It came at 145 — close to even-par — and then-Utah State golfer Brayden Swapp was the medalist, shooting a 67 at Ogden and a 66 at Hubbard to edge defending champion Patrick Fishburn.

Fishburn, the overwhelming favorite that year, was knocked off by BYU golfer Kelton Hirsch in the semifinals, and Hirsch went on to beat Swapp in the finals.

Other former champions in the field include BYU golfer Zac Jones, former University of Utah golfer Martin Leon (transferring to San Francisco), former pro Jordan Rodgers, Cole Ogden and Jon Wright, who won in 2012 at The Country Club and in 2014 here at Ogden Golf & Country Club.

Dan Horner (2008), Nick Nelson (2007), Gregg Oliphant (2002), Darrin Overson (1998), Brad Sutterfield (1992) and Steve Borget (1985) are also entered.

Horner, who is 46, says an “older” player could break through this year because the golf course is not too long — it will play at about 6,934 yards — and puts a premium on accuracy off the tee amidst the many trees and deep rough.

Par will be 70, as the 482-yard first hole and the 483-yard 16th hole will be considered par-4s in the tournament, although they are par-5s for members.

“I can still hit it OK,” Horner said. “Not like Zac Jones does. So the rest of your game has to be really good. The reality is Zac and Cooper (Jones) and some of these younger guys, their ceiling is higher than ours. But if we stay within ourselves we can still hang around.”

Horner predicted the cut for match play will come at 7 or 8 over par, somewhere in the 147, 148 range.

“It depends on the wind and the weather,” he said after a practice round last week. “This course can get tricky.”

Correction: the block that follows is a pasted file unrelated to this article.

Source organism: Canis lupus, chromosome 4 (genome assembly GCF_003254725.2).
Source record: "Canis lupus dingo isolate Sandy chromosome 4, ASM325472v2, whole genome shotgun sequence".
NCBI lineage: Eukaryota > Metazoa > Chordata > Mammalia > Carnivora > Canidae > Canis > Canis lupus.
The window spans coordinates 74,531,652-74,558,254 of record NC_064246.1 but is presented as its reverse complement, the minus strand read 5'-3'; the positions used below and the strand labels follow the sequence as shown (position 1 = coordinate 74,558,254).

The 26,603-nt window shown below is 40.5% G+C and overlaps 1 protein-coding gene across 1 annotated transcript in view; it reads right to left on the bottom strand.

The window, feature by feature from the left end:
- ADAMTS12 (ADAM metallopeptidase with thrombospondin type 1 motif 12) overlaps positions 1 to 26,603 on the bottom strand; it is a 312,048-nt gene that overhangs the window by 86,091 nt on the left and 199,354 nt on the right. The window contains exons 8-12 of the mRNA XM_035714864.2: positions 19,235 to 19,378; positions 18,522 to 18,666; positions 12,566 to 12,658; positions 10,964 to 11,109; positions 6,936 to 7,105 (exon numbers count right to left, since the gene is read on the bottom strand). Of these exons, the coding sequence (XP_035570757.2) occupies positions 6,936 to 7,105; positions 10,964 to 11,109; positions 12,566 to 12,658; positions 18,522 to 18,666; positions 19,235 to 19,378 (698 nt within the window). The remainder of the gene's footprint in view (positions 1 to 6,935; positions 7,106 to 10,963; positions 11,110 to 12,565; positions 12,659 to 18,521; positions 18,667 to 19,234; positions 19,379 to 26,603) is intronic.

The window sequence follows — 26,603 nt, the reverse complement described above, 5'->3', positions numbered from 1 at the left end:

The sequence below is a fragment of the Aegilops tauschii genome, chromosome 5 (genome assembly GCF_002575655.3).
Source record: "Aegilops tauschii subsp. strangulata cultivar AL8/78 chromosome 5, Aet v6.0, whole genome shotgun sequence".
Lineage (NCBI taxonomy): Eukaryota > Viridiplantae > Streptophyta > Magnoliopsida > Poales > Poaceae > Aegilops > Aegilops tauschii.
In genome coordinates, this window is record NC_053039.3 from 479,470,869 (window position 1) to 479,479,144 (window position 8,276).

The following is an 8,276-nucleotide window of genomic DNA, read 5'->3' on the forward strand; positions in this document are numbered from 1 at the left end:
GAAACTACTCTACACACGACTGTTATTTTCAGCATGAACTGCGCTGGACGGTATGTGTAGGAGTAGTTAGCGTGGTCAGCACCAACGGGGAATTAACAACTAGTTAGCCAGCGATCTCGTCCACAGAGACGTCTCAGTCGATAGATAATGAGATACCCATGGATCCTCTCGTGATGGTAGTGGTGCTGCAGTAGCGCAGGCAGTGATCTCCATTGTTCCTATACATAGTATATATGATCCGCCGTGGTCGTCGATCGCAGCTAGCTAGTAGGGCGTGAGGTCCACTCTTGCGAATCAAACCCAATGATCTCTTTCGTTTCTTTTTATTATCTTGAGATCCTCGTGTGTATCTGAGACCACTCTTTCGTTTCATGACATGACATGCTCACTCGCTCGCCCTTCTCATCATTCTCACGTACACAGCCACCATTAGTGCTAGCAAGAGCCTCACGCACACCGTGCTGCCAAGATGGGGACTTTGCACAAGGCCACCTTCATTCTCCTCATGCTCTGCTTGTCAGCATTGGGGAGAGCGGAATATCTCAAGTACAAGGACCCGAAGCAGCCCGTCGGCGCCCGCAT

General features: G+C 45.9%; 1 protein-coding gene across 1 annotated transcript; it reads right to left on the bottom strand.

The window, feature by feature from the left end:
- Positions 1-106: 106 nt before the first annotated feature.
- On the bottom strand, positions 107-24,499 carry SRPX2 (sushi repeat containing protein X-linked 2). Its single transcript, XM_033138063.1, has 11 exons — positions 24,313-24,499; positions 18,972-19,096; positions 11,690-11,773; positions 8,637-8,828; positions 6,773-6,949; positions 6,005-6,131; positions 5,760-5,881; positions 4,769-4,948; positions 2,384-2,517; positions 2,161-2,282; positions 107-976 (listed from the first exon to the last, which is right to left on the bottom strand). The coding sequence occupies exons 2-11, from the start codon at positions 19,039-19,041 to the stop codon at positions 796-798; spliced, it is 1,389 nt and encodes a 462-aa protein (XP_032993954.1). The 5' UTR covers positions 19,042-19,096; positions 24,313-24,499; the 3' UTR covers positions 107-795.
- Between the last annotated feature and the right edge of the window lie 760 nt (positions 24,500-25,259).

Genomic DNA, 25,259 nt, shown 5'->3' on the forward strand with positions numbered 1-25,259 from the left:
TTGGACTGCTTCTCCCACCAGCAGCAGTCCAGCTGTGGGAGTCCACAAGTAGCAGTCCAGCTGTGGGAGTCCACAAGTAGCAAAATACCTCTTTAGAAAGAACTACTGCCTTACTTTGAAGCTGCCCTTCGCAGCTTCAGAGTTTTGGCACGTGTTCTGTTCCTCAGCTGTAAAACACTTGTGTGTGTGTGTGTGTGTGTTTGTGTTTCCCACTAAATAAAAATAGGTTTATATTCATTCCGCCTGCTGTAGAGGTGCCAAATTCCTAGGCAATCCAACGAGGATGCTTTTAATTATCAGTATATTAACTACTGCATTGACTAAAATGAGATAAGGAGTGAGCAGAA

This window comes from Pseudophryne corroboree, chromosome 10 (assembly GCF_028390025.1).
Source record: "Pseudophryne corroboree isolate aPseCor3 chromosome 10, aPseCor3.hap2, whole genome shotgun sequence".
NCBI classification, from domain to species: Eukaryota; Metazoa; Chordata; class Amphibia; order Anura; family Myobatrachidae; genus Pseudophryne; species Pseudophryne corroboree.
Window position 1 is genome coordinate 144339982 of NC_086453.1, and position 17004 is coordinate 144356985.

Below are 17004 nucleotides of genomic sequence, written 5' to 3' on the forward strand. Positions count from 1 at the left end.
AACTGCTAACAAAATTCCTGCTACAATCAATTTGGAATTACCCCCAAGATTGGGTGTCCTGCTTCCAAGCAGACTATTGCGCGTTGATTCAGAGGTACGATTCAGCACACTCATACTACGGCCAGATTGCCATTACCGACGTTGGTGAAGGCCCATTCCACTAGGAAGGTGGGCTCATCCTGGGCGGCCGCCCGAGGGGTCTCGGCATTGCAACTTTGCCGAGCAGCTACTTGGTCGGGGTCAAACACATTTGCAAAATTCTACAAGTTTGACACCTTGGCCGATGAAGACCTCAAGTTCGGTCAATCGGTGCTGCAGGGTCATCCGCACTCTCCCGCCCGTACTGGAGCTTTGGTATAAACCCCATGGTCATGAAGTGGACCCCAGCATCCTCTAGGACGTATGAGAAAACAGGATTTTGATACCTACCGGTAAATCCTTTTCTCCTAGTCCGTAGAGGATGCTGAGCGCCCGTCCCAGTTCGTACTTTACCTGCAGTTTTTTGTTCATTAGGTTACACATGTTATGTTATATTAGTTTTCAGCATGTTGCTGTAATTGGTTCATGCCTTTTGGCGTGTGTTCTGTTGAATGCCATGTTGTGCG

Kwon, displaying the optimism of youth, suggested the cut will be a bit lower, perhaps just a few over par. Cooper Jones, who played two Korn Ferry Tour events in June and made the cut in one and shot 6-under in the other and missed the cut by just a shot, agreed with Kwon.

Zac Jones, who won two years ago at Soldier Hollow, sided with his brother and Kwon, believing the cut will be only a couple of shots over par, if that.

“It is different every year,” he said. “A lot depends on how they set the course up. But there are a lot of great players out there. The goal for me is to shoot under par each day and try to finish as high as I can in stroke play, which sets you up for a little bit of an easier draw.”

Last year at The Country Club, the cut came at 15-over 157 (par was 71) and the course was set up so hard the first day — and it got so windy in the afternoon — that only one player broke par, Utah golfer Davis Johnson. More than half the field shot over 80 in the first round, and 12 golfers shot more than 90.

Colin Clawson, the UGA’s Director of Championships and Golf Operations, said conditions won’t be as difficult this year.

“Last year the greens were insane, like faster probably than we wanted them,” Clawson said. “Everything else was where we wanted it, but then the wind started to blow.”

For his part, Kwon wants the course to be difficult, but within reason. So does Zac Jones, who’s taking a “championship or bust” mentality this week.

“This could be my last State Am, as I finish my college career this coming year,” he said. “So it definitely would be fun to win it again.”